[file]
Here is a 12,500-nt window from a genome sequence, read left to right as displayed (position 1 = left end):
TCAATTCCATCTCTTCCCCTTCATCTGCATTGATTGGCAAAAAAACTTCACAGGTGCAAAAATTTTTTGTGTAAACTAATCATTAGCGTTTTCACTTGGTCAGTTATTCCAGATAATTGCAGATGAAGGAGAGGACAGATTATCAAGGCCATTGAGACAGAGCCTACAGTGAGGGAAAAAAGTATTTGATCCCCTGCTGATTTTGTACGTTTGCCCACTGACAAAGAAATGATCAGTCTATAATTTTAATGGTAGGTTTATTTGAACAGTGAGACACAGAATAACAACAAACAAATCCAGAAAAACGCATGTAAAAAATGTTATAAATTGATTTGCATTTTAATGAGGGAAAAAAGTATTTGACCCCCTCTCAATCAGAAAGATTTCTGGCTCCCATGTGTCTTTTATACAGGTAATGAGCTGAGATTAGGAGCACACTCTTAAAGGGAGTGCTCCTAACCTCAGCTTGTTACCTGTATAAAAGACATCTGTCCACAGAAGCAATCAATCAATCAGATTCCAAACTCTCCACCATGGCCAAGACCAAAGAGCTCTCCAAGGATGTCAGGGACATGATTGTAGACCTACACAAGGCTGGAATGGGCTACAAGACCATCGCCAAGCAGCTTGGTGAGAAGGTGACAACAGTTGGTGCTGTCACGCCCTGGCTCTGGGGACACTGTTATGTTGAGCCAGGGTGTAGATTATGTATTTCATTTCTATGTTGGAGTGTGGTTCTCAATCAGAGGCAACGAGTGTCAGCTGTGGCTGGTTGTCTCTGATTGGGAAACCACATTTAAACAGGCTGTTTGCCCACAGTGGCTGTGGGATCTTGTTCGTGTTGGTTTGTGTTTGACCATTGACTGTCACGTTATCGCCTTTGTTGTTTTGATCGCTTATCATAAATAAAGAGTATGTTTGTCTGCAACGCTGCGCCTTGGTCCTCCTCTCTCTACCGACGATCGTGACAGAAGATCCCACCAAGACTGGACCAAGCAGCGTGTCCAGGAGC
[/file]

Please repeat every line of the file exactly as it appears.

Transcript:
Here is a 12,500-nt window from a genome sequence, read left to right as displayed (position 1 = left end):
TCAATTCCATCTCTTCCCCTTCATCTGCATTGATTGGCAAAAAAACTTCACAGGTGCAAAAATTTTTTGTGTAAACTAATCATTAGCGTTTTCACTTGGTCAGTTATTCCAGATAATTGCAGATGAAGGAGAGGACAGATTATCAAGGCCATTGAGACAGAGCCTACAGTGAGGGAAAAAAGTATTTGATCCCCTGCTGATTTTGTACGTTTGCCCACTGACAAAGAAATGATCAGTCTATAATTTTAATGGTAGGTTTATTTGAACAGTGAGACACAGAATAACAACAAACAAATCCAGAAAAACGCATGTAAAAAATGTTATAAATTGATTTGCATTTTAATGAGGGAAAAAAGTATTTGACCCCCTCTCAATCAGAAAGATTTCTGGCTCCCATGTGTCTTTTATACAGGTAATGAGCTGAGATTAGGAGCACACTCTTAAAGGGAGTGCTCCTAACCTCAGCTTGTTACCTGTATAAAAGACATCTGTCCACAGAAGCAATCAATCAATCAGATTCCAAACTCTCCACCATGGCCAAGACCAAAGAGCTCTCCAAGGATGTCAGGGACATGATTGTAGACCTACACAAGGCTGGAATGGGCTACAAGACCATCGCCAAGCAGCTTGGTGAGAAGGTGACAACAGTTGGTGCTGTCACGCCCTGGCTCTGGGGACACTGTTATGTTGAGCCAGGGTGTAGATTATGTATTTCATTTCTATGTTGGAGTGTGGTTCTCAATCAGAGGCAACGAGTGTCAGCTGTGGCTGGTTGTCTCTGATTGGGAAACCACATTTAAACAGGCTGTTTGCCCACAGTGGCTGTGGGATCTTGTTCGTGTTGGTTTGTGTTTGACCATTGACTGTCACGTTATCGCCTTTGTTGTTTTGATCGCTTATCATAAATAAAGAGTATGTTTGTCTGCAACGCTGCGCCTTGGTCCTCCTCTCTCTACCGACGATCGTGACAGAAGATCCCACCAAGACTGGACCAAGCAGCGTGTCCAGGAGC